Yom Kippur is the most sacred day in the Jewish calendar, regarded as the 'Sabbath of Sabbaths' and traditionally observed with a 25-hour fasting and prayer period. Meaning 'Day of Atonement', Yom Kippur begins this year on the evening of 22 September. It falls each year on the 10th day of the Jewish month of Tishrei, which is nine days after the first day of Rosh Hashanah.
It is a day to reflect on the past year and ask God's forgiveness for any sins. The period in between Rosh Hashanah and Yom Kippur is referred to as the 'Days of Repentence' or 'Days of Awe' – a time when Jews can make a commitment to not repeat wrongs made in the last year.
What happens on Yom Kippur?
The day of Yom Kippur is marked in a number of different ways. No food and drink is consumed for 25 hours, but children under 13 and people who are unwell or pregnant are not required to fast. Some people wear white as a symbol of purity and many abstain from wearing make-up or perfume and bathing. Talmud – a central text of Judaism – specifies people cannot wash or anoint their bodies with cosmetics or deodorant. Some also abstain from sex.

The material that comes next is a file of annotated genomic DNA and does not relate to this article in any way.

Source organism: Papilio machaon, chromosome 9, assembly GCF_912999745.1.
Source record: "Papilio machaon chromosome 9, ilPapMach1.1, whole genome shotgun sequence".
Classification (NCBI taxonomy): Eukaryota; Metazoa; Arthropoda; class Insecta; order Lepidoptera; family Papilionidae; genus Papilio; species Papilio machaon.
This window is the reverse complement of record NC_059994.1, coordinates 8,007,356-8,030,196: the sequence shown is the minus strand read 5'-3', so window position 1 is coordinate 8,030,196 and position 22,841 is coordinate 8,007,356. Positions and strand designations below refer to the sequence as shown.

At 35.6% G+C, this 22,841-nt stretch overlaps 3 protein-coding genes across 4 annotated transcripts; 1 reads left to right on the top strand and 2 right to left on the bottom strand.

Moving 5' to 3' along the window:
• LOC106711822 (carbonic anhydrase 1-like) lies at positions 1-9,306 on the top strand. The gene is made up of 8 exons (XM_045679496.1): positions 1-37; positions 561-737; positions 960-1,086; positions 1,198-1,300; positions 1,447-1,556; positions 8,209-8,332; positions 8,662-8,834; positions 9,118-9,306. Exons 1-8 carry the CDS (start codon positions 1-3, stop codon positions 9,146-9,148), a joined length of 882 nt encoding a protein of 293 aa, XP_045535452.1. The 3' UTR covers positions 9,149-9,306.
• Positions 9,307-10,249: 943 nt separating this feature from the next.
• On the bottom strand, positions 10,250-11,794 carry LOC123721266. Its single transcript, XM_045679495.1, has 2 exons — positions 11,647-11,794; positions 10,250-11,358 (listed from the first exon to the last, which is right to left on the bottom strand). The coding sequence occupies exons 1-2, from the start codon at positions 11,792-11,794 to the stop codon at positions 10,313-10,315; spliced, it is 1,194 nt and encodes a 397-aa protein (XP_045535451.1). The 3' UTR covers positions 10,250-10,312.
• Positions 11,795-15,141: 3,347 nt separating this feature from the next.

Most importantly, Jews observing Yom Kippur will spent time in the synagogue, as it is the only day of the year with five services. Unlike a normal day, where there are three prayer services, there are five on Yom Kippur: Ma'ariv, Shacharit, Musaf, Mincha and Ne'ilah. Services include private and public confessions.
Ne'ilah is the concluding service of Yom Kippur. It normally lasts about an hour, during which the ark – where the scrolls of the Torah are kept – are left open throughout. This is considered the last chance to atone for sins before the end of the holiday and is sometimes referred to as the closing of the gates. The day is spent in continuous prayer for forgiveness until the end of the day is marked with the sound of the shofar, a traditional instrument made from a ram's horn.